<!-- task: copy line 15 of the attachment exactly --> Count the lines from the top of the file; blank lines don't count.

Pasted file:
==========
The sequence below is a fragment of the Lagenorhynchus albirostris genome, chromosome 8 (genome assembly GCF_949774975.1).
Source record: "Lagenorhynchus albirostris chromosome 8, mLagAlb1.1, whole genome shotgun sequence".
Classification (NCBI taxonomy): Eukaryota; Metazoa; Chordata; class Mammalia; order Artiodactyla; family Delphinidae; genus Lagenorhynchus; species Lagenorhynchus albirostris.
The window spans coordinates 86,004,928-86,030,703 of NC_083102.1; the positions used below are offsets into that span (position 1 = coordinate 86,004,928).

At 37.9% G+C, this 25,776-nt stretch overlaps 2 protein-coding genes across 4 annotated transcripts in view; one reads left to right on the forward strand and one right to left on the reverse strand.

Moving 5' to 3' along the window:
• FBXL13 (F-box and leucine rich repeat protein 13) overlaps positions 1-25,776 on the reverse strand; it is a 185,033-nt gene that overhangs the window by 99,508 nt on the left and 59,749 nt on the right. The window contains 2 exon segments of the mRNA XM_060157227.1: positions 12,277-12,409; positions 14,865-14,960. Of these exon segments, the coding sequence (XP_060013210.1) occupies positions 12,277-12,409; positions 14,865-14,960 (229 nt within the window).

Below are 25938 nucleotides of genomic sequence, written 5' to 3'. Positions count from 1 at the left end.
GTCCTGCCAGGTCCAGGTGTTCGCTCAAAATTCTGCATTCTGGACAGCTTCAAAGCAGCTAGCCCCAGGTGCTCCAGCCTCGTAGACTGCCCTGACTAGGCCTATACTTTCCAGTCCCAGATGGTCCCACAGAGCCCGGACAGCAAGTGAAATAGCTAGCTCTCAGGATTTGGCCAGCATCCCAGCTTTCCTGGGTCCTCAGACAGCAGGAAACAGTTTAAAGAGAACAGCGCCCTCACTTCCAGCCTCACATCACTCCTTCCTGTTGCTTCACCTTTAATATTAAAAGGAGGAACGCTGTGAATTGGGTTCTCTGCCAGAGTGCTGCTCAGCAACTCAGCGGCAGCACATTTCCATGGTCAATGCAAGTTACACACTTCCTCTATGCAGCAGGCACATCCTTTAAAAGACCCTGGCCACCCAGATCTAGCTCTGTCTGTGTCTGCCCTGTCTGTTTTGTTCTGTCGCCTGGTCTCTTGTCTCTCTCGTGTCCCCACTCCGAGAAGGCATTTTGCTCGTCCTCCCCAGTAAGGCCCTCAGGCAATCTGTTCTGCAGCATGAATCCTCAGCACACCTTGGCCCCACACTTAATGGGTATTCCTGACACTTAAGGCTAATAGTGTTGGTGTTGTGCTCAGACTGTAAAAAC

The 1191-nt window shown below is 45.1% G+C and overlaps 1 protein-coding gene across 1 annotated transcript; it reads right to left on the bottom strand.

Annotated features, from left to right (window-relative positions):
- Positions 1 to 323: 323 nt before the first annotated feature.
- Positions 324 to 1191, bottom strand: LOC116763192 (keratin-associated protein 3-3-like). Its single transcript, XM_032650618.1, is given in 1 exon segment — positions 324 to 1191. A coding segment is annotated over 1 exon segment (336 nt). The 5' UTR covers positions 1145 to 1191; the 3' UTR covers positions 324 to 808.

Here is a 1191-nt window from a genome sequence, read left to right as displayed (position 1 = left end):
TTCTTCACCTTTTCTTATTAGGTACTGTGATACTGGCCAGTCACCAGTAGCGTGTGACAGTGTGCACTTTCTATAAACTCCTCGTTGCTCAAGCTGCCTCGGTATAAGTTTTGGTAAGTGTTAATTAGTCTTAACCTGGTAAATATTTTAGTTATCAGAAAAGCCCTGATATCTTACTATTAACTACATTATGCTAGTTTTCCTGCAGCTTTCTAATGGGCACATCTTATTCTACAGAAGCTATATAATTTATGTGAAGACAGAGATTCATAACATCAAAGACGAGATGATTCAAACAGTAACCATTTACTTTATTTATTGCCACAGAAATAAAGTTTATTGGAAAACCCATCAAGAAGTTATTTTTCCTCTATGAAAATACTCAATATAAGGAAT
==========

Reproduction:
TTCTTCACCTTTTCTTATTAGGTACTGTGATACTGGCCAGTCACCAGTAGCGTGTGACAGTGTGCACTTTCTATAAACTCCTCGTTGCTCAAGCTGCCTCGGTATAAGTTTTGGTAAGTGTTAATTAGTCTTAACCTGGTAAATATTTTAGTTATCAGAAAAGCCCTGATATCTTACTATTAACTACATTATGCTAGTTTTCCTGCAGCTTTCTAATGGGCACATCTTATTCTACAGAAGCTATATAATTTATGTGAAGACAGAGATTCATAACATCAAAGACGAGATGATTCAAACAGTAACCATTTACTTTATTTATTGCCACAGAAATAAAGTTTATTGGAAAACCCATCAAGAAGTTATTTTTCCTCTATGAAAATACTCAATATAAGGAAT